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Valerie Riffaud-Cangelosi

AR in the Classroom: Turning concepts into reality

AR is not just a different vessel for delivering lessons but has the potential to transform the learning experience

Posted by Rebecca Paddick | January 08, 2016 | Secondary

By Valerie Riffaud-Cangelosi, New Markets Development Manager at Epson

Imagine you are back in chemistry class but instead of poring over pages of black and white text books on atomic structure, you put on a pair of glasses and 3D moving images appear in front of you. Augmented Reality (AR), technology that puts a digital layer over the real world is being used to do just that. It can overlay additional information, bring models to life and enhance the overall learning experience and this more engaging, interactive method of teaching will gain momentum in 2016.

Augmented Reality is already transforming a vast range of industries, from healthcare to manufacturing. Education is no different. There are an increasing number of software developers creating applications specifically designed to enhance the way schools and universities are able to teach. The applications of this technology stretch across the whole curriculum and span the entire education system from helping primary school students to visualise mathematical functions, to allowing architecture students at university to interact with 3D models of their own creations. The driving force behind the development of smart glasses doesn’t come from the hardware manufacturers but from independent software developers and end users.

As with all technology that sets out to disrupt education there is always the question: will this be more than a fad?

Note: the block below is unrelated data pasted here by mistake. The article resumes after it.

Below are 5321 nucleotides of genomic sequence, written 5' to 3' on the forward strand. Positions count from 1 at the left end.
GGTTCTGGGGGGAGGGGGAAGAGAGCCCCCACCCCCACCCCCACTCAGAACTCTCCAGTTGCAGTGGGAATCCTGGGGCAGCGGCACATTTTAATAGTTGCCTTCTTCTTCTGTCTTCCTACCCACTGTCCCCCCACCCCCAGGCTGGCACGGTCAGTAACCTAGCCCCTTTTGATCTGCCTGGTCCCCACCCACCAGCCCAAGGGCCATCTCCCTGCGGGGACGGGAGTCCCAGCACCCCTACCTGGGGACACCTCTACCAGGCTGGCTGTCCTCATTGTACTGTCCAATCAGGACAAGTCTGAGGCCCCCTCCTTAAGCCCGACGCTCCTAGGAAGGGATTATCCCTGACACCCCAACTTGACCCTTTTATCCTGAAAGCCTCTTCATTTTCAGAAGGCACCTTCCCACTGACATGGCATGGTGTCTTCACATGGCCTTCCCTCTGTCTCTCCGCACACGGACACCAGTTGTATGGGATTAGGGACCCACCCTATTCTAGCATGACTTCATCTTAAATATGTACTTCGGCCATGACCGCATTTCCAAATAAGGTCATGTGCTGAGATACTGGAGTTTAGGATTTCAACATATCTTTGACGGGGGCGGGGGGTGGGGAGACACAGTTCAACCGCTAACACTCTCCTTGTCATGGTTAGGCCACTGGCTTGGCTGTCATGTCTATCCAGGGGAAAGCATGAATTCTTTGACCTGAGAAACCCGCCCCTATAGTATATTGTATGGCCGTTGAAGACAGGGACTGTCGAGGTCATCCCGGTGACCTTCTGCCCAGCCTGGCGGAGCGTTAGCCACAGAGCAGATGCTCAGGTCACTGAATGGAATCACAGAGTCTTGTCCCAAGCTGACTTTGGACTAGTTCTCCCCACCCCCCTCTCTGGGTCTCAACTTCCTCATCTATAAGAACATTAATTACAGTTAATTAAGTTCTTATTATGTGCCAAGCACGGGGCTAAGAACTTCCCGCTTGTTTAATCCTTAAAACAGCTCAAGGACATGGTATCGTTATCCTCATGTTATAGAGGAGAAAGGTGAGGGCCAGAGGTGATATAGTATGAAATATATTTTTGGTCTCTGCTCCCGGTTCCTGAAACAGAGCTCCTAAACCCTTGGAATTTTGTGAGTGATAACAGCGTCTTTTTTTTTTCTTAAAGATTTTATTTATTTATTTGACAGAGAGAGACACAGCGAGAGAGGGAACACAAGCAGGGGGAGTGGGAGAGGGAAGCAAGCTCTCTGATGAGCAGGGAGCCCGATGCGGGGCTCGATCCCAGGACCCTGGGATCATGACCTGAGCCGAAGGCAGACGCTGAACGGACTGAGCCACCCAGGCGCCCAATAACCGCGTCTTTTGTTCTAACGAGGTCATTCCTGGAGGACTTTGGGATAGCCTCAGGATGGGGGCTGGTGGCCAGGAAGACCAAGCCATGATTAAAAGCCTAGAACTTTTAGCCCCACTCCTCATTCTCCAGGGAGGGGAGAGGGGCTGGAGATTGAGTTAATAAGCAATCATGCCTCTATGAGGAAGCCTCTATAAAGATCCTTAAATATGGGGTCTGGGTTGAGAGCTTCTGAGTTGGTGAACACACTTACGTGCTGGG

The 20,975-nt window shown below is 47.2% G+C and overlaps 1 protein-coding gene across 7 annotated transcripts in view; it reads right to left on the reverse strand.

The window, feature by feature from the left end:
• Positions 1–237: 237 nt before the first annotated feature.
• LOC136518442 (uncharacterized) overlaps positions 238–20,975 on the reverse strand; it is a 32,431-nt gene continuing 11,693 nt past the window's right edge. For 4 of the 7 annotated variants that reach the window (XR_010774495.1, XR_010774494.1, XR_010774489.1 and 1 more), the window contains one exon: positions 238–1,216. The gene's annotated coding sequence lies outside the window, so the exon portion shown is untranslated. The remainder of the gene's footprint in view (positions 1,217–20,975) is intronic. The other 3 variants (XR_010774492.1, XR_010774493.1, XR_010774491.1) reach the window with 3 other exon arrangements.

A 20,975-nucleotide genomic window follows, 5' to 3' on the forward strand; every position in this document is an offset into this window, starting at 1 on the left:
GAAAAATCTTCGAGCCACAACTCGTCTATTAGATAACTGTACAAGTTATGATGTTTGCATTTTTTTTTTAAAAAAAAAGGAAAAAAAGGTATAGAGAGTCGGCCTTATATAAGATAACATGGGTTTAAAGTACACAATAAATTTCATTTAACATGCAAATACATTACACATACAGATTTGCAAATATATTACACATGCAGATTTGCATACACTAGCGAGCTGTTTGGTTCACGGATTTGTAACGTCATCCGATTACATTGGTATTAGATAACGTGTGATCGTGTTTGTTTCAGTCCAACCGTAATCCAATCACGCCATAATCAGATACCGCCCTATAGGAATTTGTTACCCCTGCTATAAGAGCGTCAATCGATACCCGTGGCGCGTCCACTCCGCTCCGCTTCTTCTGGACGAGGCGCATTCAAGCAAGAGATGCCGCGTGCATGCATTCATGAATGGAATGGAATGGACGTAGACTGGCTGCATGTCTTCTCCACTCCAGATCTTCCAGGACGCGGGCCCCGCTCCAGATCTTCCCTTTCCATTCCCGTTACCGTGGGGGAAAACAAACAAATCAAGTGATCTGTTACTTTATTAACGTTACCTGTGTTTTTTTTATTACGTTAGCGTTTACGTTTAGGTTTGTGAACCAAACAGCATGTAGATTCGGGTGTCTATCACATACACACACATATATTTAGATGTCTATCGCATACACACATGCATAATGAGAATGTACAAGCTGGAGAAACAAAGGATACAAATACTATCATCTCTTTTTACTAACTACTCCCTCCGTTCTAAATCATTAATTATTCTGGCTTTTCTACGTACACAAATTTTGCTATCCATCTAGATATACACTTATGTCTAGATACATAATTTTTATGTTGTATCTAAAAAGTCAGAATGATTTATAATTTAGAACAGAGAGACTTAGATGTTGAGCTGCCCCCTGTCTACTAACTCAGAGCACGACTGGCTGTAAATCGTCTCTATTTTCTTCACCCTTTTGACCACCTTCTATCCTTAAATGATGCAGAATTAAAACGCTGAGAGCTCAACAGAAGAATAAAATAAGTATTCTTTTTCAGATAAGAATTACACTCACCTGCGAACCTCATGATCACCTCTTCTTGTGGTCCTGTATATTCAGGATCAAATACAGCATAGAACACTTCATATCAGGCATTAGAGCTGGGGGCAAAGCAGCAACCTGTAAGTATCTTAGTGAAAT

AR is already being used by huge corporations, for example Volkswagen, to train their staff and those same educational benefits are set to have a huge impact on the classroom. Dáskalos Chemistry, an AR powered science application is already being embraced in Germany as a way to make intangible concepts easier to understand. Dáskalos combines traditional textbooks and physical learning materials with digital technology. For example students can use QR code flashcards representing a chemical element, and when viewed through smart glasses the codes become interactive 3D models of that particular element. This blend of physical and virtual learning offers the chance to transform traditionally ‘dry’ subjects – where engaging students can often prove difficult – into dynamic and interactive lessons. 

From interactive whiteboards and projectors to tablets and laptops - when it comes to educational IT budgets there are more and more devices fighting for attention. This leads to the obvious question of where smart glasses fit into this ever growing list. The edge that this technology has is the way it complements the learning experience, personalising it for each child. With an interactive whiteboard, a teacher is limited in how they can alter and adapt a lesson to suit each child as ultimately they all see the same thing. Smart glasses complement existing classroom tools as they allow a teacher to tailor the experience to suit the individual needs of each child.

As with all technology that sets out to disrupt education there is always the question: will this be more than a fad? Of course there is a novelty value to smart glasses being used in schools; it’s a futuristic technology and a completely new way of approaching learning. Yet the value it offers goes beyond that. AR is not just a different vessel for delivering lessons but has the potential to transform the learning experience. There is a real gap in the education market for a tool to deliver personalised, interactive learning to suit individuals. AR is poised to meet this need and it is this key difference that means the technology will transform the education sector for years to come.

W: www.epson.co.uk

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